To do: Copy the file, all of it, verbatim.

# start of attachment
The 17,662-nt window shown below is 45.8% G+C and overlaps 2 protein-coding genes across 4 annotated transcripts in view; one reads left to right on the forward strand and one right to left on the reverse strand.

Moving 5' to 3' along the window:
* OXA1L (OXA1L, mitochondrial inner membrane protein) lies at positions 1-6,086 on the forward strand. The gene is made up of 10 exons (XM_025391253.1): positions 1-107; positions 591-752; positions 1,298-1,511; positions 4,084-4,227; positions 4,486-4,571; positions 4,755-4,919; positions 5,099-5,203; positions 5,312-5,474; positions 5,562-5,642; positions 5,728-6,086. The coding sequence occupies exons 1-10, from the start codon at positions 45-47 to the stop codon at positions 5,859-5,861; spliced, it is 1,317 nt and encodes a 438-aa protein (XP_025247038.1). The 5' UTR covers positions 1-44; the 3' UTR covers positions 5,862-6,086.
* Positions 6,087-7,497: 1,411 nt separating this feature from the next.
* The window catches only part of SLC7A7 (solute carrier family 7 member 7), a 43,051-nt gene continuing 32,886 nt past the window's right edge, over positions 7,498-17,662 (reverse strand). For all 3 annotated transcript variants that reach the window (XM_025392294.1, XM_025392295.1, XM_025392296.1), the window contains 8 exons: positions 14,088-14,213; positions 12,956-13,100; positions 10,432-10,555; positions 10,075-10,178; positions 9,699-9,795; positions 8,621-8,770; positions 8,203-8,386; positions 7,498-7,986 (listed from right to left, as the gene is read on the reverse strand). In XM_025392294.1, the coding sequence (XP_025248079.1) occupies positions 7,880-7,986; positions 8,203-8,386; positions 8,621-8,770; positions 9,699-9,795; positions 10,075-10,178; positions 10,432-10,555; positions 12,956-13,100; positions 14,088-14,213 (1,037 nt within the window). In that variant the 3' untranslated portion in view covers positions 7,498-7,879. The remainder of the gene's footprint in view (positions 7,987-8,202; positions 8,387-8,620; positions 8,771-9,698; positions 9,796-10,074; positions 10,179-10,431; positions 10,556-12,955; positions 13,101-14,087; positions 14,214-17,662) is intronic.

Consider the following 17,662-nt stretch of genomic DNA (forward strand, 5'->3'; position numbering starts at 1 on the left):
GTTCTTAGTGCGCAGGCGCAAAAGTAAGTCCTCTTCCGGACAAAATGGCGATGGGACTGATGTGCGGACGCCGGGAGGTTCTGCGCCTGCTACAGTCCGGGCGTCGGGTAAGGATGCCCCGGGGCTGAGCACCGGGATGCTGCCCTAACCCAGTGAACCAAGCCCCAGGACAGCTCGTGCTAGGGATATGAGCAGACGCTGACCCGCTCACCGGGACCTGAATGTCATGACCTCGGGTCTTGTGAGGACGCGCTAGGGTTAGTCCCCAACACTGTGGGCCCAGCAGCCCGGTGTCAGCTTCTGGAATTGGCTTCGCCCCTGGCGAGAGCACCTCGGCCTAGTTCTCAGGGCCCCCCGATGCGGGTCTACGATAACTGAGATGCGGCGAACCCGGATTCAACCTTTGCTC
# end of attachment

The 17,662-nt window shown below is 45.8% G+C and overlaps 2 protein-coding genes across 4 annotated transcripts in view; one reads left to right on the forward strand and one right to left on the reverse strand.

Moving 5' to 3' along the window:
* OXA1L (OXA1L, mitochondrial inner membrane protein) lies at positions 1-6,086 on the forward strand. The gene is made up of 10 exons (XM_025391253.1): positions 1-107; positions 591-752; positions 1,298-1,511; positions 4,084-4,227; positions 4,486-4,571; positions 4,755-4,919; positions 5,099-5,203; positions 5,312-5,474; positions 5,562-5,642; positions 5,728-6,086. The coding sequence occupies exons 1-10, from the start codon at positions 45-47 to the stop codon at positions 5,859-5,861; spliced, it is 1,317 nt and encodes a 438-aa protein (XP_025247038.1). The 5' UTR covers positions 1-44; the 3' UTR covers positions 5,862-6,086.
* Positions 6,087-7,497: 1,411 nt separating this feature from the next.
* The window catches only part of SLC7A7 (solute carrier family 7 member 7), a 43,051-nt gene continuing 32,886 nt past the window's right edge, over positions 7,498-17,662 (reverse strand). For all 3 annotated transcript variants that reach the window (XM_025392294.1, XM_025392295.1, XM_025392296.1), the window contains 8 exons: positions 14,088-14,213; positions 12,956-13,100; positions 10,432-10,555; positions 10,075-10,178; positions 9,699-9,795; positions 8,621-8,770; positions 8,203-8,386; positions 7,498-7,986 (listed from right to left, as the gene is read on the reverse strand). In XM_025392294.1, the coding sequence (XP_025248079.1) occupies positions 7,880-7,986; positions 8,203-8,386; positions 8,621-8,770; positions 9,699-9,795; positions 10,075-10,178; positions 10,432-10,555; positions 12,956-13,100; positions 14,088-14,213 (1,037 nt within the window). In that variant the 3' untranslated portion in view covers positions 7,498-7,879. The remainder of the gene's footprint in view (positions 7,987-8,202; positions 8,387-8,620; positions 8,771-9,698; positions 9,796-10,074; positions 10,179-10,431; positions 10,556-12,955; positions 13,101-14,087; positions 14,214-17,662) is intronic.

Consider the following 17,662-nt stretch of genomic DNA (forward strand, 5'->3'; position numbering starts at 1 on the left):
GTTCTTAGTGCGCAGGCGCAAAAGTAAGTCCTCTTCCGGACAAAATGGCGATGGGACTGATGTGCGGACGCCGGGAGGTTCTGCGCCTGCTACAGTCCGGGCGTCGGGTAAGGATGCCCCGGGGCTGAGCACCGGGATGCTGCCCTAACCCAGTGAACCAAGCCCCAGGACAGCTCGTGCTAGGGATATGAGCAGACGCTGACCCGCTCACCGGGACCTGAATGTCATGACCTCGGGTCTTGTGAGGACGCGCTAGGGTTAGTCCCCAACACTGTGGGCCCAGCAGCCCGGTGTCAGCTTCTGGAATTGGCTTCGCCCCTGGCGAGAGCACCTCGGCCTAGTTCTCAGGGCCCCCCGATGCGGGTCTACGATAACTGAGATGCGGCGAACCCGGATTCAACCTTTGCTC